Warning after Hartlepool farmer fined for leaving sheep carcass to rot

ROTTEN: An animal carcass found at Blue House Farm, in Newton Bewley
ROTTEN: An animal carcass found at Blue House Farm, in Newton Bewley

COUNCIL bosses have warned farmers they will face legal action if they do not follow the correct procedures to stop the spread of diseases.

The warning comes after a farmer admitted various offences under the Animal by-Products (Enforcement) (England) Regulations 2011 and the Cattle Identification Regulations 2007 when he appeared at Hartlepool Magistrates’ Court earlier this month.

Richard Atkinson, 55, of Blue House Farm, Newton Bewley, on the outskirts of Hartlepool, was fined a total of £1,000 and ordered to pay costs of £2,500 and a £200 victim surcharge after being taken to court.

Action was taken after Hartlepool Borough Council trading standards officers inspected the farm last year and discovered a rotting sheep carcass on the premises.

After further inspection it was discovered that Atkinson had not registered the birth of any of his calves born that year, had failed to apply ear tags within the required time and failed to register the deaths of some cattle and return their passports to the appropriate authority within the required timescale.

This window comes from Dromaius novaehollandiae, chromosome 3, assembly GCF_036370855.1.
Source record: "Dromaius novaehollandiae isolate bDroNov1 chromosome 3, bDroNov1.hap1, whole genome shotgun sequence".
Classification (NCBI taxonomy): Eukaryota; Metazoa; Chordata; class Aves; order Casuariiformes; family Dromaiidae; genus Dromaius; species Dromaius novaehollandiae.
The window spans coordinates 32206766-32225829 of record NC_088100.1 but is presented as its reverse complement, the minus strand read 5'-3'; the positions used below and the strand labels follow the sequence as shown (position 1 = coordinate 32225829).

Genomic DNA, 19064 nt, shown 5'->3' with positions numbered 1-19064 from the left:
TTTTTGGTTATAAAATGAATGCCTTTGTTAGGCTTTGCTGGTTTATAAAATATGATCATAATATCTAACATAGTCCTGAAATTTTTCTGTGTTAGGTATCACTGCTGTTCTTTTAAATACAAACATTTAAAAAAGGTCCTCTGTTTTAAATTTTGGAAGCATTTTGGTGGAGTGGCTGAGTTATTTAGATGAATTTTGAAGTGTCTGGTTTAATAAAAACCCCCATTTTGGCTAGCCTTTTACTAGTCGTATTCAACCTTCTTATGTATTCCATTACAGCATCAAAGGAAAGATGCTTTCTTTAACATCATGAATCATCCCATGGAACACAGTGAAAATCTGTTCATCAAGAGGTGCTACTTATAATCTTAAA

Sylvia Pinkney, Hartlepool Council’s public protection manager, said: “Legislation was introduced across Europe in response to a number of crises in animal and public health in which animal by-products were implicated, including Bovine Spongiform Encephalopathy (known as mad cow disease) and Foot and Mouth disease.

“This was to protect animals, prevent animal disease outbreaks so that disease does not enter the human food chain and restore public confidence.

“Farmers and other animal keepers play a vital part in helping to prevent disease, reporting diseases when they occur and stopping them from spreading.

“There are strict rules that anyone owning a herd, flock or even a single animal of the most common livestock such as cattle, sheep, goats, deer, horses or pigs must follow which cover the identification, tracing and movement of livestock.

“We support and work with farmers and animal keepers and the vast majority carry out their businesses responsibly.

“This case, however, does serve as a reminder that if they do not take appropriate steps to comply with disease control rules and ignore advice, we will take action through the courts.”

If anyone has any concerns or requires advice on animal health matters, contact the council’s trading standards officers on (01429) 523362 or email trading.standards@hartlepool.gov.uk.